Become a dead tree detective

This eucalypt tree dieback event was recorded in Armidale, but The Dead Tree Detective research project wants to know what's happening in your backyard.
This eucalypt tree dieback event was recorded in Armidale, but The Dead Tree Detective research project wants to know what's happening in your backyard.

There's ample anecdotal evidence of which trees have survived our most recent drought and which didn't, but a research project is underway to put a scientific spin on dieback in New England.

The project is the topic of discussion at GLENRAC's online Focus event this Wednesday, July 15 from 1-2pm. (Register for the free webinar at or contact the GLENRAC office on 02 6732 3443.)

The Dead Tree Detective (TDTD) is a research project operating out of Western Sydney University and the University of New England.

Appealing to citizen scientists, TDTD calls on members of the community to assist in gathering observations of dieback events taking place across the country.

The call to action is simple: take a photo of any dead or dying native tree and upload the image and its location to their online database. In return, a team of scientists hopes to gradually understand reasons for tree death, species that are vulnerable, and what steps must be put in place to protect them.

Started in June 2018, TDTD founding scientist Professor Belinda Medlyn and her team -- including Brendan Choat, Rachael Nolan, Matthias Boer and Rhiannon Smith -- couldn't have predicted the years of intense drought and fire that would follow.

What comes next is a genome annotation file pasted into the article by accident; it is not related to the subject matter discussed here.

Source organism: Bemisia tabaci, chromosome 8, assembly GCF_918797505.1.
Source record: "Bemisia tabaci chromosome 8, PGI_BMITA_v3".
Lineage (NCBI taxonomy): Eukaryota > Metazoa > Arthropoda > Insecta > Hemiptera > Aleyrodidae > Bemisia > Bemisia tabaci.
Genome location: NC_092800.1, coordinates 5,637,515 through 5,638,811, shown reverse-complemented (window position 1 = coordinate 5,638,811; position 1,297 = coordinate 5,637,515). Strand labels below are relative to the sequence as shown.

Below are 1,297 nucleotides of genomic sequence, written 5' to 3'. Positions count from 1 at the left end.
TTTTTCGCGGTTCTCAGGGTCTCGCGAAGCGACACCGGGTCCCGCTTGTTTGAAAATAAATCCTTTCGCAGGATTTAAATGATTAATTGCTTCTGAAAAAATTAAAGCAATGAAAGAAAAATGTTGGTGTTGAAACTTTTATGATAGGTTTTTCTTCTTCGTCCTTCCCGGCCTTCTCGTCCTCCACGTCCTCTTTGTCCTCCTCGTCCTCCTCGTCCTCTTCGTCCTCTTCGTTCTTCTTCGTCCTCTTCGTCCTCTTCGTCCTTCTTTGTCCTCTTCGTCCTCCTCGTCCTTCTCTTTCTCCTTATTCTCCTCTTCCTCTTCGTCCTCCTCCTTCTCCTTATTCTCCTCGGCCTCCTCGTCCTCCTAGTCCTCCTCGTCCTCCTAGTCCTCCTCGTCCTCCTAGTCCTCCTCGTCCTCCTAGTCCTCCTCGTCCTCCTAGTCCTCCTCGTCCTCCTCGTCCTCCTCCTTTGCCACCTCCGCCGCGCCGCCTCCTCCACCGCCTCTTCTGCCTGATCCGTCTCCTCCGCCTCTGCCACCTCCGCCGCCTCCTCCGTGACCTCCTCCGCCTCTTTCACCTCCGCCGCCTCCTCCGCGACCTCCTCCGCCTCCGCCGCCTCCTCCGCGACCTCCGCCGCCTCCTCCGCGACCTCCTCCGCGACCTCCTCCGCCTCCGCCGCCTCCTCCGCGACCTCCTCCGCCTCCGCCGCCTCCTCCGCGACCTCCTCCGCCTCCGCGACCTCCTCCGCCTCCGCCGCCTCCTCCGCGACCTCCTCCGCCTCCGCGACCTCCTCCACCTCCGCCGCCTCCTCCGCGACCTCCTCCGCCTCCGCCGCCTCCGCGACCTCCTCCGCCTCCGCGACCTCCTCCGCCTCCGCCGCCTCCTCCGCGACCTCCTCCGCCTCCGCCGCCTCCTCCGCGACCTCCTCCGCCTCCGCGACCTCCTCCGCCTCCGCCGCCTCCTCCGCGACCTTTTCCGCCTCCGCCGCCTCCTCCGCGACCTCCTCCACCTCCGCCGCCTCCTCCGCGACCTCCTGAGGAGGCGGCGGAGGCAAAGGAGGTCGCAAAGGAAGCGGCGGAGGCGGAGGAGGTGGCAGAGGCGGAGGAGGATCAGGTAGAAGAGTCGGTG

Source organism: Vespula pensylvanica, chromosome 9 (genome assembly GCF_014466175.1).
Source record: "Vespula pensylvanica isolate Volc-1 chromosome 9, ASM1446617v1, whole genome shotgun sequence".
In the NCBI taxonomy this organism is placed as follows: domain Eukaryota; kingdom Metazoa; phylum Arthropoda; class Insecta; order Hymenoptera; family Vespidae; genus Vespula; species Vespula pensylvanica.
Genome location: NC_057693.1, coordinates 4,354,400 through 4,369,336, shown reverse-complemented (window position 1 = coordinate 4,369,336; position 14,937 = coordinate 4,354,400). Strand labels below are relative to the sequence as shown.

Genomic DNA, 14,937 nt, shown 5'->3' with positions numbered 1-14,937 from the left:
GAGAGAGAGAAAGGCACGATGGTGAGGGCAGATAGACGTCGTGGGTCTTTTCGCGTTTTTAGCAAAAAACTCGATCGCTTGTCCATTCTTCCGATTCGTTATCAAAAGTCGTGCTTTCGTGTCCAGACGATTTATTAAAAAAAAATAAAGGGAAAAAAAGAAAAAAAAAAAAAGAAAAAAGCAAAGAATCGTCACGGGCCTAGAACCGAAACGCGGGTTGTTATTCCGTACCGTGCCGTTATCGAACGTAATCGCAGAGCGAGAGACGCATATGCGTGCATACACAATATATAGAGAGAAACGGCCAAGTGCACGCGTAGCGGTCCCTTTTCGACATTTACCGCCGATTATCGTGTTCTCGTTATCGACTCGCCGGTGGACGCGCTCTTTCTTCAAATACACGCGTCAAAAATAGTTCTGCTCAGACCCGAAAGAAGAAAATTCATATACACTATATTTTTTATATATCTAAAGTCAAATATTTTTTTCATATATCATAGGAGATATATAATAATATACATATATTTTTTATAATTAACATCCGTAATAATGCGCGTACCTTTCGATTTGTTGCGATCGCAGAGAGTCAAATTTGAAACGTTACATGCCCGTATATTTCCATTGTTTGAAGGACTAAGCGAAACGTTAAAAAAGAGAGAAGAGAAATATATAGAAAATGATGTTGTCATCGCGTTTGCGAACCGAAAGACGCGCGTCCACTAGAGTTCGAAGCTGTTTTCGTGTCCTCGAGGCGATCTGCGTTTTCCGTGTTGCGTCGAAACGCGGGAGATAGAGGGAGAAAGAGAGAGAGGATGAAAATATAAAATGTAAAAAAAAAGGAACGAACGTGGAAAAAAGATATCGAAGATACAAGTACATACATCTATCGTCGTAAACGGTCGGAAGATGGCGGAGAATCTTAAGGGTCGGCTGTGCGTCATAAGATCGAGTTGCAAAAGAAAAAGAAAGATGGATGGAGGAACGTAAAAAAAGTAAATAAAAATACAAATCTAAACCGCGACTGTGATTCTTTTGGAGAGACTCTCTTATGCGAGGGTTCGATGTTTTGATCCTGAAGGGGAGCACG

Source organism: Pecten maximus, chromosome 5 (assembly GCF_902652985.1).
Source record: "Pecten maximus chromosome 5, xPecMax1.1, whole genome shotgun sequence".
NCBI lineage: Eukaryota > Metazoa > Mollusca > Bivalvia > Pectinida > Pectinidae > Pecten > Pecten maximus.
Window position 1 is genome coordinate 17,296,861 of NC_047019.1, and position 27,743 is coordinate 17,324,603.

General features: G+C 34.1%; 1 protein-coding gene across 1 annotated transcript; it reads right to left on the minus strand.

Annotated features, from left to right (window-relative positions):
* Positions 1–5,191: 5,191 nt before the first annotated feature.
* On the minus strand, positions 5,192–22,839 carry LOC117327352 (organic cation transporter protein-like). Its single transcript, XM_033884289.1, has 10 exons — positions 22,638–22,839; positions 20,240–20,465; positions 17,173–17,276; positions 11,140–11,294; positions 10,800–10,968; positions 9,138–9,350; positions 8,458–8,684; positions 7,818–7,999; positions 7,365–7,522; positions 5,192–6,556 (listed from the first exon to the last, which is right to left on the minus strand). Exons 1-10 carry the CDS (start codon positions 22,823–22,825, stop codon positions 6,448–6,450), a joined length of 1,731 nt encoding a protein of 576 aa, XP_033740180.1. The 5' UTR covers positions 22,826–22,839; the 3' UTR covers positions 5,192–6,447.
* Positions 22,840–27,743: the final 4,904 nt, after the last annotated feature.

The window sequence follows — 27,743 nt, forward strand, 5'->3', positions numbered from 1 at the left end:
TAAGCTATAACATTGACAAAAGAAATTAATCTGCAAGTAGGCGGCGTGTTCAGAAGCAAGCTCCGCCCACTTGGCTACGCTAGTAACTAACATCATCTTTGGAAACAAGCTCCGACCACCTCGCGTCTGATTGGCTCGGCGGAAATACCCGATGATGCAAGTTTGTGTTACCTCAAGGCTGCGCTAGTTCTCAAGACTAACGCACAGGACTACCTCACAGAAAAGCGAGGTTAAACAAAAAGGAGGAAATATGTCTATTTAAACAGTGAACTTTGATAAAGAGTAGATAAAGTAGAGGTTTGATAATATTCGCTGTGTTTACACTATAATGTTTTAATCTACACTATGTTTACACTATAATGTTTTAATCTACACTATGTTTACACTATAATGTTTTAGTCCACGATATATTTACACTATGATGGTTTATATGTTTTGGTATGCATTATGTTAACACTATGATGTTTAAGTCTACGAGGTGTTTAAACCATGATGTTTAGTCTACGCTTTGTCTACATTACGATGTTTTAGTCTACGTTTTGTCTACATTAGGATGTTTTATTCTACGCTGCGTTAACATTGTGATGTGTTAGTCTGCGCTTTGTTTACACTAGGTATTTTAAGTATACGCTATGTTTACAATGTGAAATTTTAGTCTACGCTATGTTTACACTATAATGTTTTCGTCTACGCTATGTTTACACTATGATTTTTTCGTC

"We really set the project up at just the right moment," Belinda said.

"The drought this country has experienced over the last two years, coupled with intense heatwaves, has significantly affected a lot of areas.

"The records we are receiving stretch from South-Eastern Queensland down into Tasmania, and there are patterns that are emerging -- what sort of things die, where they die, when they die -- but we still have quite a few gaps that we are trying to fill in.

"We need people across the country to record what's going on in their own local patch so that we can get a bigger picture of what's happening and where the hot spots of trees dying are."

Of the hundreds of observations submitted to TDTD thus far, a pattern of affected species includes many commonly found natives, including Blakely's Red Gum (Eucalyptus blakelyi), Snow Gum (Eucalyptus pauciflora), Mountain Gum (Eucalyptus dalrympleana), Silver Top Stringybark (Eucalyptus laevopinea) and Old Man Banksia (Banksia serrata).

These recordings have also highlighted a trend in impacted areas, particularly around the central west of NSW; from the New England Tablelands down to Mudgee, Orange, Bathurst and Canberra.

"A lot of people in these areas are writing to us and saying: 'Looking at the scorched leaves on the trees, I thought that the fire must have gone through, but I know that area wasn't burnt.' The drought has been so severe that the trees have lost their canopies," Belinda said.

Considering the large amounts of dry and dead vegetation that fuelled the intensity of Australia's recent catastrophic blazes, one of the most interesting findings from these mapped recordings could be the potential to understand the behaviour of recent and future fire events.

Belinda said there are strong connections between the drought impact on the trees and bushfires

"The dryness of the vegetation as it wilts in drought increases the risk of fire - but also makes it harder for the trees to recover after the fire.

"At the moment, we don't really know what is going to come back. But that is what we are keen to find out and track - which species have been most affected, which can recover and which can stay recovered."